A longtime National Australia Bank (NAB) employee has accused the company of failing to act on reports of her manager’s poor behaviour, in a federal case that shines a spotlight on an alleged “boys’ club” culture at Australia’s biggest banks.
NAB employee Dikele Diawara has alleged she was subjected to years of negative behaviour by her boss, according to reporting from The Australian.
The human rights complaint alleges she was subjected to years of underpayment, racial and sexual discrimination, threatened with a baseball bat, and repeatedly ignored by management.
In a Federal Court filing, Diawara pointed the finger at her boss in repos — or secured repurchase agreements — head of trading Tim McCaughey, along with the actions of other members of the “overwhelmingly male” trading team.
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Diawara alleges the behaviour saw her suffer a financial hit as well as hurt, humiliation, distress and anxiety. She is on extended leave from NAB and is not currently acting in the role.
In the 17-page complaint, Diawara, who is a Black woman from France, alleges the bank’s “discriminatory pay practices” meant she was paid less than men in similar roles.
Experts say Australia’s finance sector presents some of the widest pay gaps between men and women, largely thanks to pay secrecy clauses that forbid employees from discussing pay.
However, recent months have seen some changes. Commonwealth Bank (CBA) and Westpac both removed pay secrecy clauses in contracts in March, meaning all four of the big banks have removed this aspect of pay secrecy.
Claims of wrongful dismissal were levelled at ANZ in 2020 by a former trader who alleged a male-dominated, toxic culture within the bank’s global markets division.
This saw allegations of trips to strip clubs, lewd language, and references to sex, drugs and alcohol use.
Ostracised for raising concerns
Diawara’s employment commenced when she joined NAB’s repo desk in London as a trader in 2017, before moving to Sydney in December.
NAB’s trading desk was “overwhelmingly male”, she alleges, with a “boys’ club culture” that shaped employee treatment.
Diawara alleges that when she raised concerns about this at a 2017 lunch organised to connect women working at the bank she was ostracised.
Following the lunch, she alleges men at NAB “regularly ignored” her and she was “rarely spoken to” as a consequence of speaking out.
“When other men wanted to discuss repo matters (the applicant’s area of responsibility) they would not speak to the applicant but rather would speak to persons such as Mr Papalkar,” Diawara alleges in the filing.
Poor pay was not addressed
Diawara also alleges her $200,000 remuneration was “the same, or not considerably greater than, what the respondent was paying persons in roles with less responsibility than the applicant”.
She also alleges she told NAB head of global repo David Bateman about her poor pay in 2017, but nothing was done until 2019 when she was given a $150,000 pay bump despite no change in her responsibilities.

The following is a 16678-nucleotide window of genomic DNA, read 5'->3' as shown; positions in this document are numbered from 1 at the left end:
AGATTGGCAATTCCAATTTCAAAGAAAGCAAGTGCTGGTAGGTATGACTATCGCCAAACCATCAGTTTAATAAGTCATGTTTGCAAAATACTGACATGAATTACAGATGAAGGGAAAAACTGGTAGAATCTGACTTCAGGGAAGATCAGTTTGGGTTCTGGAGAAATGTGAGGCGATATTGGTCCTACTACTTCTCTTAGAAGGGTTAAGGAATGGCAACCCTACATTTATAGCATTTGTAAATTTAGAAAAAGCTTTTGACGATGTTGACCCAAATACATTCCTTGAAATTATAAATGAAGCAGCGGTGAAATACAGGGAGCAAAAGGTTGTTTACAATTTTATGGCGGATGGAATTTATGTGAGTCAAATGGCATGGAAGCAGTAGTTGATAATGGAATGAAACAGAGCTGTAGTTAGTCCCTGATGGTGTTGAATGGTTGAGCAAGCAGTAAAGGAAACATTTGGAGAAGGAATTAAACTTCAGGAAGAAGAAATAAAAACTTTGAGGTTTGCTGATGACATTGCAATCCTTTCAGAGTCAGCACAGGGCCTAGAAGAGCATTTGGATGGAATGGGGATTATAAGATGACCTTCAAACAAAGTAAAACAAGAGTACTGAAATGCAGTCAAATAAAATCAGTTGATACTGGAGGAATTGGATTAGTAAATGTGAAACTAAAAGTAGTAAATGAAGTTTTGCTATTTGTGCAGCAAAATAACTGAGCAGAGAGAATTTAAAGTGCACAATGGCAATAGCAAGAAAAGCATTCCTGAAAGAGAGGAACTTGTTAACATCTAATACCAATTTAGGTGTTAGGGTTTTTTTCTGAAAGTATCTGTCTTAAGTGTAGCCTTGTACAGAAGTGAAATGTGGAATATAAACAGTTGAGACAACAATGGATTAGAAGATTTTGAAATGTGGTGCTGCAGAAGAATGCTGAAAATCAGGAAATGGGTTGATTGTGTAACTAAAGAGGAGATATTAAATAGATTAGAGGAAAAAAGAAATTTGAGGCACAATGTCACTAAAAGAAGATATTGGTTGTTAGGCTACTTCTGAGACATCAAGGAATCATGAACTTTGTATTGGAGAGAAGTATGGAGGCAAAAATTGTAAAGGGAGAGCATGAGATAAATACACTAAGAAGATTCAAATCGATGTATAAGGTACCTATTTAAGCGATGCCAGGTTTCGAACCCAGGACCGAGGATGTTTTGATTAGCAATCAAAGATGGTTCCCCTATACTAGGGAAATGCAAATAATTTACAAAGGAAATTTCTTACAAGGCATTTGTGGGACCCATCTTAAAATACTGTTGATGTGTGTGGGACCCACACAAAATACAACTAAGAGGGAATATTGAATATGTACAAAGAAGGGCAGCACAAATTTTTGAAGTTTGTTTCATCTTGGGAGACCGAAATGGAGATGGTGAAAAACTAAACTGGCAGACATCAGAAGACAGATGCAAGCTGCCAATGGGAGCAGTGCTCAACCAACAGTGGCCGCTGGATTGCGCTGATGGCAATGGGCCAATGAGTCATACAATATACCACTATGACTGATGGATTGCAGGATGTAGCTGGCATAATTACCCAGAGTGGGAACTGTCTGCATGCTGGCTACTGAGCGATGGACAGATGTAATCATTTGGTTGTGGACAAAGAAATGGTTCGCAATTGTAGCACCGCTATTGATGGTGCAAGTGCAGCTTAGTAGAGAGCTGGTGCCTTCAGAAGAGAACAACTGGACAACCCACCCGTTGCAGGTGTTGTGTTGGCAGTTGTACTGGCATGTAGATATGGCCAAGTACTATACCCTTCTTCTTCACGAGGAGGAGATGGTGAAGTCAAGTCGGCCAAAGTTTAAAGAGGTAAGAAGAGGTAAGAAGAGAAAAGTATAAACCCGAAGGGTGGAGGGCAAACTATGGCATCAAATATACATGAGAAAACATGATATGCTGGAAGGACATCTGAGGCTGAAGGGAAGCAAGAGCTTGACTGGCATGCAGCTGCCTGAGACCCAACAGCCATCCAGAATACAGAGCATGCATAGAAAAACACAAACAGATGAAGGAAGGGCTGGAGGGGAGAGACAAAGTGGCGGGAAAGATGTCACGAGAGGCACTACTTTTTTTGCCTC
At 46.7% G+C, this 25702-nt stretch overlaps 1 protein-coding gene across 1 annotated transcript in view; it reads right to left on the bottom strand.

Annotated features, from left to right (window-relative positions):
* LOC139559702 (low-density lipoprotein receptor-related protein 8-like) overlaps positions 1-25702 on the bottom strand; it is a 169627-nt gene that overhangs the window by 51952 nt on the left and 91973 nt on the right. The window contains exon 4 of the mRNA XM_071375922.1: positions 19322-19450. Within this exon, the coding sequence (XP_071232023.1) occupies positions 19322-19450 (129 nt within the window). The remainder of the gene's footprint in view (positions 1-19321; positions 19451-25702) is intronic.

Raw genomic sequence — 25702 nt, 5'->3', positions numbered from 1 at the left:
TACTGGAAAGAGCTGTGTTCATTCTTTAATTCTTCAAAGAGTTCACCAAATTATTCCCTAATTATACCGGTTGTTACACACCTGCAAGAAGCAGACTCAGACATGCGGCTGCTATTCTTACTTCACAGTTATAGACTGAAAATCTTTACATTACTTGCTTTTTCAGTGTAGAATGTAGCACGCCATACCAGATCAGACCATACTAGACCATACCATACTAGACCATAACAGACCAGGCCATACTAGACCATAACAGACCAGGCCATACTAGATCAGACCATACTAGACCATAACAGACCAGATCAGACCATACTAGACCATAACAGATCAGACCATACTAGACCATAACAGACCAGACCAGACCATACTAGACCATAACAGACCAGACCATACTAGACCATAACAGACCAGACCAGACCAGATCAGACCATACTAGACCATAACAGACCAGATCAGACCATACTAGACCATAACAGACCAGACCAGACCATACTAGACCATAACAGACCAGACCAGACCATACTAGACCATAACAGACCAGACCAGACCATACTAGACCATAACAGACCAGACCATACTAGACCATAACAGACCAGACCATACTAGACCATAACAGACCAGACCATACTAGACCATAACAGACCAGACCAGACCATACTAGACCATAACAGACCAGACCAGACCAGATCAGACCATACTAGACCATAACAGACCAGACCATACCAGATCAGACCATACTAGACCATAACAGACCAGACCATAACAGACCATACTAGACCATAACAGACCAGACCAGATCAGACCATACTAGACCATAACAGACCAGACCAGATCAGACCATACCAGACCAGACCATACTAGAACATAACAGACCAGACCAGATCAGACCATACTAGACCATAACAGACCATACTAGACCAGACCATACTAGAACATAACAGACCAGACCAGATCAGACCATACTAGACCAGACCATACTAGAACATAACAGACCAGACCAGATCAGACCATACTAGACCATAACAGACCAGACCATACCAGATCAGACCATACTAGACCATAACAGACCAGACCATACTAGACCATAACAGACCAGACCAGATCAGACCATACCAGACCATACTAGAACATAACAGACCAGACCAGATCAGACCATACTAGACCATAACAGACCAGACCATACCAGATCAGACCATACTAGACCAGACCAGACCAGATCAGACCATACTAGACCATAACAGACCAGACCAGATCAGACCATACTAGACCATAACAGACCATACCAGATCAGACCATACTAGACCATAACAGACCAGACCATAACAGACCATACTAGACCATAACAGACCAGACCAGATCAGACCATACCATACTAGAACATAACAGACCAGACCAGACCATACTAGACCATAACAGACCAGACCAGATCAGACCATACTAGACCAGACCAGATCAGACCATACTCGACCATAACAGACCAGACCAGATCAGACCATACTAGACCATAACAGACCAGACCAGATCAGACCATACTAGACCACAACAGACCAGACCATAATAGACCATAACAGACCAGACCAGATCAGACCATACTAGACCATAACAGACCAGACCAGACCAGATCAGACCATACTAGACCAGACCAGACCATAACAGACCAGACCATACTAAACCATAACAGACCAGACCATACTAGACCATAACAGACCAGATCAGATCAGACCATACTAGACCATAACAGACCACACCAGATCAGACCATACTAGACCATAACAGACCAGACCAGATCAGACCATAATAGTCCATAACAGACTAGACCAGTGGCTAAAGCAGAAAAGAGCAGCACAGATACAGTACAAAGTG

But she alleges NAB did nothing to back-pay her or “otherwise compensate the applicant for the period of time she worked” while her pay was less than her male peers.
Diawara also alleges she was assigned to a desk far removed from traders, which “prevented her from conversing” with her team.
She alleges she was not moved despite raising the issue over the course of 16 months, which put her at a disadvantage to other heads of trading desks.
Finally, Diawara alleges NAB’s culture and McCaughey, her immediate superior, caused her to suffer from depression for behaviour that she alleges was impacted by her gender and race.
She alleges McCaughey ignored her for two days after starting at NAB, telling her — in front of “numerous staff” — that he was busy.
Diawara alleges Mr McCaughey regularly engaged in banter with other men on the repo trading desk, but regularly ignored her, rarely speaking with her and providing “no, or limited, support”.
She also alleges that in late 2019 or early 2020 McCaughey approached her while holding a baseball bat in his hands. He told her he didn’t want to hear about a customer “asking about NAB’s ability to deal repo” in residential mortgage-backed securities.
Mr McCaughey also allegedly humiliated her while she was giving a presentation to senior NAB staff, “by expressing in an aggressive tone, in front of those present, that the presentation was poor”.
Diawara alleges she experienced severe depression as a consequence of Mr McCaughey’s conduct and NAB’s “otherwise discriminatory treatment towards her”.
She also alleges when she told a superior she was considering making a complaint about McCaughey she was cautioned not to.
NAB told SmartCompany it was taking “these matters extremely seriously” and would participate in the court process.
“NAB is committed to supporting equality and diversity in the workplace,” a spokesperson for the bank said in a statement.